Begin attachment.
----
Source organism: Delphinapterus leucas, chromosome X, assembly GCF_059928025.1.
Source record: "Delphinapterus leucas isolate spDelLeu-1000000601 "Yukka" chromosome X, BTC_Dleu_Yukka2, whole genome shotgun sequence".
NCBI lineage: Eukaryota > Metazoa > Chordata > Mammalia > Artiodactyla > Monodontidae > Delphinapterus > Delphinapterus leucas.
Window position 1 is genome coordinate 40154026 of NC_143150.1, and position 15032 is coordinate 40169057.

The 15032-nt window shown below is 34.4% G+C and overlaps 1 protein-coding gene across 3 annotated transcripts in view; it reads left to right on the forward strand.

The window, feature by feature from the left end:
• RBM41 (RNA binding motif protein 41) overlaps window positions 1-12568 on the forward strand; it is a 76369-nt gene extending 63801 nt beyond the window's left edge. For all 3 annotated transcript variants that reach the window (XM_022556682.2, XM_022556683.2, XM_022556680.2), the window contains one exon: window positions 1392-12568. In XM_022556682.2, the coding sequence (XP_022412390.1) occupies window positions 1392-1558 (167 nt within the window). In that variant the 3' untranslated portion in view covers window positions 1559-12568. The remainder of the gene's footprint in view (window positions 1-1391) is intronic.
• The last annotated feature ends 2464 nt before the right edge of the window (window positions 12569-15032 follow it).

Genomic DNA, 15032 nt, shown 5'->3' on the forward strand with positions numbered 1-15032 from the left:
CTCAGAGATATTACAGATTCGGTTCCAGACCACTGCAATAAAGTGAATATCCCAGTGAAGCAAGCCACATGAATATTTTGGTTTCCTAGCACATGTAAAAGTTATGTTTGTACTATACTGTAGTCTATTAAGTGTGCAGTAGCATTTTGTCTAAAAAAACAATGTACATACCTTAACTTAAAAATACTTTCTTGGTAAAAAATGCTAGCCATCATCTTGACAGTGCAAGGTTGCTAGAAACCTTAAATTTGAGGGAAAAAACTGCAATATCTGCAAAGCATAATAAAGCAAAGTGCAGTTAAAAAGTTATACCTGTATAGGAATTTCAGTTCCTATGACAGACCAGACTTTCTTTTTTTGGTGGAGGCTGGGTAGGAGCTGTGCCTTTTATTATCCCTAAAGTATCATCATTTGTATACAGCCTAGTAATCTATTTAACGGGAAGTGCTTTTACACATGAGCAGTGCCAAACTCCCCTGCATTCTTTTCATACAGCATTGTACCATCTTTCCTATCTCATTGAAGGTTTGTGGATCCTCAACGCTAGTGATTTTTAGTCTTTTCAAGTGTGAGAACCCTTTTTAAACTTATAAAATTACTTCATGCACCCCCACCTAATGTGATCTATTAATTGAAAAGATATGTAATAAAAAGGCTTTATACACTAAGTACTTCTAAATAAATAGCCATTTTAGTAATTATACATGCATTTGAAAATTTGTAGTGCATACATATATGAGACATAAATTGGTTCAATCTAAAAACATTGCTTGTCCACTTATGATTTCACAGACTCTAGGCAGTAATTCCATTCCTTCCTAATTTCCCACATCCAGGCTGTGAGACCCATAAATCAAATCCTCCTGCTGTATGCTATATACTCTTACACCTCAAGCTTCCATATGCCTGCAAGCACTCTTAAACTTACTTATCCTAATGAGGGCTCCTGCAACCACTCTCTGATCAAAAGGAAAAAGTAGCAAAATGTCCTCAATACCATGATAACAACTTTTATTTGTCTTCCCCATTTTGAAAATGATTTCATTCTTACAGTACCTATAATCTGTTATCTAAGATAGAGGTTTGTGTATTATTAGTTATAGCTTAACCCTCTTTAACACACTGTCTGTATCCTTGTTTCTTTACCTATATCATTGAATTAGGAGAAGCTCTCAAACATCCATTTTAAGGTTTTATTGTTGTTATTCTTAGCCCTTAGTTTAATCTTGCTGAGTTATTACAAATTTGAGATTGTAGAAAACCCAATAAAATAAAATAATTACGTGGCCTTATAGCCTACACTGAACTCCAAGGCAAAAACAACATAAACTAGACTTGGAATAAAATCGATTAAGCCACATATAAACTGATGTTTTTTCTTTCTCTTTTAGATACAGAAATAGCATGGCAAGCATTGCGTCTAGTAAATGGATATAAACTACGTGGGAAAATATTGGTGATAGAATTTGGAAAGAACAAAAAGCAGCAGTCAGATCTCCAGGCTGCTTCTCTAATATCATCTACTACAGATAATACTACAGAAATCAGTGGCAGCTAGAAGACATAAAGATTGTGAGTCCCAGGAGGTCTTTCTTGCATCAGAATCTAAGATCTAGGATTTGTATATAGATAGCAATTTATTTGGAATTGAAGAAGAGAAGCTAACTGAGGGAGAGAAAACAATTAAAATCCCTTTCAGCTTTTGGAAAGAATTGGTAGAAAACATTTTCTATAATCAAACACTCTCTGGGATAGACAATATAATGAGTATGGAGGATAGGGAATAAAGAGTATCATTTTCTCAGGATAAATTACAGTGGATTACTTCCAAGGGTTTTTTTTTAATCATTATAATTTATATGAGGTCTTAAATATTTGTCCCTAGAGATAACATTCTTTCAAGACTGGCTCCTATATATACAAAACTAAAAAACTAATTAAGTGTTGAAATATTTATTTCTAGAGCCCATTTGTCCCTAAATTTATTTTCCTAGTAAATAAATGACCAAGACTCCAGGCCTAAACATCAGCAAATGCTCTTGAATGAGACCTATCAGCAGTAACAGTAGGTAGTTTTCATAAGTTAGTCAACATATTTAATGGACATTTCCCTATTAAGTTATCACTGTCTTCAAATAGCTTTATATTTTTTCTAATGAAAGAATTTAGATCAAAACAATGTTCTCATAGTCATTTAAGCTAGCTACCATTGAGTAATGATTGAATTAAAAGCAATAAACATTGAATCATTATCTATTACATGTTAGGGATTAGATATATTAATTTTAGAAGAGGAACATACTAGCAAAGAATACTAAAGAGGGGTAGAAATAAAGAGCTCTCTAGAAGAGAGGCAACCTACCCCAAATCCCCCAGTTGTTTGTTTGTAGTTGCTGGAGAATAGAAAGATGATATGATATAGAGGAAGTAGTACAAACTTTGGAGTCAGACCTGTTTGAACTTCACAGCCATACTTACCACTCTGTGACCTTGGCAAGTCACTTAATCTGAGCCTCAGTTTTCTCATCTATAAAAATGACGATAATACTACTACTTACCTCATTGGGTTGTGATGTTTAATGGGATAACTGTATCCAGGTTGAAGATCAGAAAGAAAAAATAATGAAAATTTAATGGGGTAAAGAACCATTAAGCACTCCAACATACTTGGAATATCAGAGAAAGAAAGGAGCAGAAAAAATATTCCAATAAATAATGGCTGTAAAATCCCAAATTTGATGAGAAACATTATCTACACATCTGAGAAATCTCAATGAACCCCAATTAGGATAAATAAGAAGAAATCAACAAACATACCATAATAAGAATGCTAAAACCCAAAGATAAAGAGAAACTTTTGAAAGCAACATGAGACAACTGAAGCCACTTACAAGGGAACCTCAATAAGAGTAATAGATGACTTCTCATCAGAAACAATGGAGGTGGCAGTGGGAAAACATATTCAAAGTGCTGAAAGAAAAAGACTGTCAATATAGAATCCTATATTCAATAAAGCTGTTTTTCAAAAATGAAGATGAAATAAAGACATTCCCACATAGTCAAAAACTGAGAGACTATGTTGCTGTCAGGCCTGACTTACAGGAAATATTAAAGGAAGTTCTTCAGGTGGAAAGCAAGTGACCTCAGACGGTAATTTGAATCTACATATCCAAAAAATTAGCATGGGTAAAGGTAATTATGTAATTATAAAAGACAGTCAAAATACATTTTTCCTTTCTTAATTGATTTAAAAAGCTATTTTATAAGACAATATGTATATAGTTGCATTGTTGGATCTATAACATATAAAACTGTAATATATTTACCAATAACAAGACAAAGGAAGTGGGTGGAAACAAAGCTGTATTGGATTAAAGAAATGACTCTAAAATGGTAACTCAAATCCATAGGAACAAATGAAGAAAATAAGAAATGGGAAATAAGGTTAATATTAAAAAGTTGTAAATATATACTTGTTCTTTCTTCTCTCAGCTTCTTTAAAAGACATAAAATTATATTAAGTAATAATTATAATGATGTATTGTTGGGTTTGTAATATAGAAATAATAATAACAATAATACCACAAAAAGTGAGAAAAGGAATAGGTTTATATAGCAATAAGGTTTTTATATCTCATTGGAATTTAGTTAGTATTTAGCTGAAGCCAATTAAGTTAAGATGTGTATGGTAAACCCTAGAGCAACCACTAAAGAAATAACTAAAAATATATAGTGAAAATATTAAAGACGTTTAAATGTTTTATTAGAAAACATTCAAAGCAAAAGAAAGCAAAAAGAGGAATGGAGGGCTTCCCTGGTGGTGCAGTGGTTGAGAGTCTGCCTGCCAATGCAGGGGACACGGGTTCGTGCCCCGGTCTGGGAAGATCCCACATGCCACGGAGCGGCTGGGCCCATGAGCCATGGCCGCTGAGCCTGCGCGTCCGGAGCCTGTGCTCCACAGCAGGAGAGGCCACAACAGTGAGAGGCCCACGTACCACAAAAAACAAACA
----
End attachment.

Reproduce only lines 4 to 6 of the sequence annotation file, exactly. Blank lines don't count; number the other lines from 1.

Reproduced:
Window position 1 is genome coordinate 40154026 of NC_143150.1, and position 15032 is coordinate 40169057.

The 15032-nt window shown below is 34.4% G+C and overlaps 1 protein-coding gene across 3 annotated transcripts in view; it reads left to right on the forward strand.

The window, feature by feature from the left end: